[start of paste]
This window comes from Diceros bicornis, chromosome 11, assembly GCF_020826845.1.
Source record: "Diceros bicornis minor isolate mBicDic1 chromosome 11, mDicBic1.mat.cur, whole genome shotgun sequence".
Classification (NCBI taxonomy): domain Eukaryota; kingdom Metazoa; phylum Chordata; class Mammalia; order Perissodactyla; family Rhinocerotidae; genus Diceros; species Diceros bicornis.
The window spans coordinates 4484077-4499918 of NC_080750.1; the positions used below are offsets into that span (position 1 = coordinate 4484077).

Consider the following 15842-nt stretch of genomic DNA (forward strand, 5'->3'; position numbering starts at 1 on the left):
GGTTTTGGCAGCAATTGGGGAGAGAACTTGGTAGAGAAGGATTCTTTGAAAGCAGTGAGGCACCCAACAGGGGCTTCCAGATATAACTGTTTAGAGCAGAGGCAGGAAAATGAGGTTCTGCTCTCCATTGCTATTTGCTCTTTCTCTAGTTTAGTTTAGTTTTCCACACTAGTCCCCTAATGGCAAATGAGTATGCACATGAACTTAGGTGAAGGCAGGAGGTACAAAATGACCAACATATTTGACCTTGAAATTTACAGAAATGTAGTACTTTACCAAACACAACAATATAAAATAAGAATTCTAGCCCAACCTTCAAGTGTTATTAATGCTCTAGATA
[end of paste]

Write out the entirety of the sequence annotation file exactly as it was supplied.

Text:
This window comes from Diceros bicornis, chromosome 11, assembly GCF_020826845.1.
Source record: "Diceros bicornis minor isolate mBicDic1 chromosome 11, mDicBic1.mat.cur, whole genome shotgun sequence".
Classification (NCBI taxonomy): domain Eukaryota; kingdom Metazoa; phylum Chordata; class Mammalia; order Perissodactyla; family Rhinocerotidae; genus Diceros; species Diceros bicornis.
The window spans coordinates 4484077-4499918 of NC_080750.1; the positions used below are offsets into that span (position 1 = coordinate 4484077).

Consider the following 15842-nt stretch of genomic DNA (forward strand, 5'->3'; position numbering starts at 1 on the left):
GGTTTTGGCAGCAATTGGGGAGAGAACTTGGTAGAGAAGGATTCTTTGAAAGCAGTGAGGCACCCAACAGGGGCTTCCAGATATAACTGTTTAGAGCAGAGGCAGGAAAATGAGGTTCTGCTCTCCATTGCTATTTGCTCTTTCTCTAGTTTAGTTTAGTTTTCCACACTAGTCCCCTAATGGCAAATGAGTATGCACATGAACTTAGGTGAAGGCAGGAGGTACAAAATGACCAACATATTTGACCTTGAAATTTACAGAAATGTAGTACTTTACCAAACACAACAATATAAAATAAGAATTCTAGCCCAACCTTCAAGTGTTATTAATGCTCTAGATA